A history of optogenetics: the development of tools for controlling brain circuits with light

Read

Understanding how different kinds of neuron in the brain work together to implement sensations, feelings, thoughts, and movements, and how deficits in specific kinds of neuron result in brain diseases, has long been a priority in basic and clinical neuroscience. “Optogenetic” tools are genetically encoded molecules that, when targeted to specific neurons in the brain, enable their activity to be driven or silenced by light. These molecules are microbial opsins, seven-transmembrane proteins adapted from organisms found throughout the world, which react to light by transporting ions across the lipid membranes of cells in which they are genetically expressed. These tools are enabling the causal assessment of the roles that different sets of neurons play within neural circuits, and are accordingly being used to reveal how different sets of neurons contribute to the emergent computational and behavioral functions of the brain. These tools are also being explored as components of prototype neural control prosthetics capable of correcting neural circuit computations that have gone awry in brain disorders. This review gives an account of the birth of optogenetics and discusses the technology and its applications.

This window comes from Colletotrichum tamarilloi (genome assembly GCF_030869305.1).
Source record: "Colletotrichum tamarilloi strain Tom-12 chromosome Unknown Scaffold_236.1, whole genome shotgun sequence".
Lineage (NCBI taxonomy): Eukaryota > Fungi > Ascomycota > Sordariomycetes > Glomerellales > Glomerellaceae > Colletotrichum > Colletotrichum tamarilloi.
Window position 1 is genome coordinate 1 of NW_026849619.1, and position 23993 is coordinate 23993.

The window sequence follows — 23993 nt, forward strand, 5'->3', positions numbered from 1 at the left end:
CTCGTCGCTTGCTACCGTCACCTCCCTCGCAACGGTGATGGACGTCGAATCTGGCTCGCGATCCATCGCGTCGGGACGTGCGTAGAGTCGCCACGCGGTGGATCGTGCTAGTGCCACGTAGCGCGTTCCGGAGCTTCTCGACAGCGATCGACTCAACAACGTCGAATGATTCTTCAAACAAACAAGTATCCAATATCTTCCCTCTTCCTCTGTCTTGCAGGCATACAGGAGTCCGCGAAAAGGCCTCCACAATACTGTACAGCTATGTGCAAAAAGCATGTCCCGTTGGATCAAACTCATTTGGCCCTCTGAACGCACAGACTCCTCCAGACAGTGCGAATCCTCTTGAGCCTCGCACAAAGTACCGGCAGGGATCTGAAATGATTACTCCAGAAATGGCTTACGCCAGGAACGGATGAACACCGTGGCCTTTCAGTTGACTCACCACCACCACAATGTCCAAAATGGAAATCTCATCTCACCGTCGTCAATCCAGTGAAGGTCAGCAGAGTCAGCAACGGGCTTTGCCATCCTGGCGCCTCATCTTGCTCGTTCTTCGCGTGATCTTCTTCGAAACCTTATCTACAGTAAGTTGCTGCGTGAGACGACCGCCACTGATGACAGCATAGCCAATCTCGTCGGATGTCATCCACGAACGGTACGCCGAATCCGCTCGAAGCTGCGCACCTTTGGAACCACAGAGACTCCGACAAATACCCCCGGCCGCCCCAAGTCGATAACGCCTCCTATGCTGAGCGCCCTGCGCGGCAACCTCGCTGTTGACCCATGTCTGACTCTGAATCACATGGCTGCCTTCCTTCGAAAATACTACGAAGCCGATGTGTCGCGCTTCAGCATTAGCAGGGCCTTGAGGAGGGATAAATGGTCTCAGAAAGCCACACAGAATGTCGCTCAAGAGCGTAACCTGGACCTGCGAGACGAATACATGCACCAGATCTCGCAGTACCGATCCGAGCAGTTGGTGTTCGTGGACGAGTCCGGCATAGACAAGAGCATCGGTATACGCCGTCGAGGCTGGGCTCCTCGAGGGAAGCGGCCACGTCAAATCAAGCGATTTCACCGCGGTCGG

Advertisements

About Giorgio Bertini

Director at Learning Change Project - Research on society, culture, art, neuroscience, cognition, critical thinking, intelligence, creativity, autopoiesis, self-organization, rhizomes, complexity, systems, networks, leadership, sustainability, thinkers, futures ++
This entry was posted in Brains, Optogenetics and tagged , . Bookmark the permalink.

Leave a Reply

Fill in your details below or click an icon to log in:

WordPress.com Logo

You are commenting using your WordPress.com account. Log Out / Change )

Twitter picture

You are commenting using your Twitter account. Log Out / Change )

Facebook photo

You are commenting using your Facebook account. Log Out / Change )

Google+ photo

You are commenting using your Google+ account. Log Out / Change )

Connecting to %s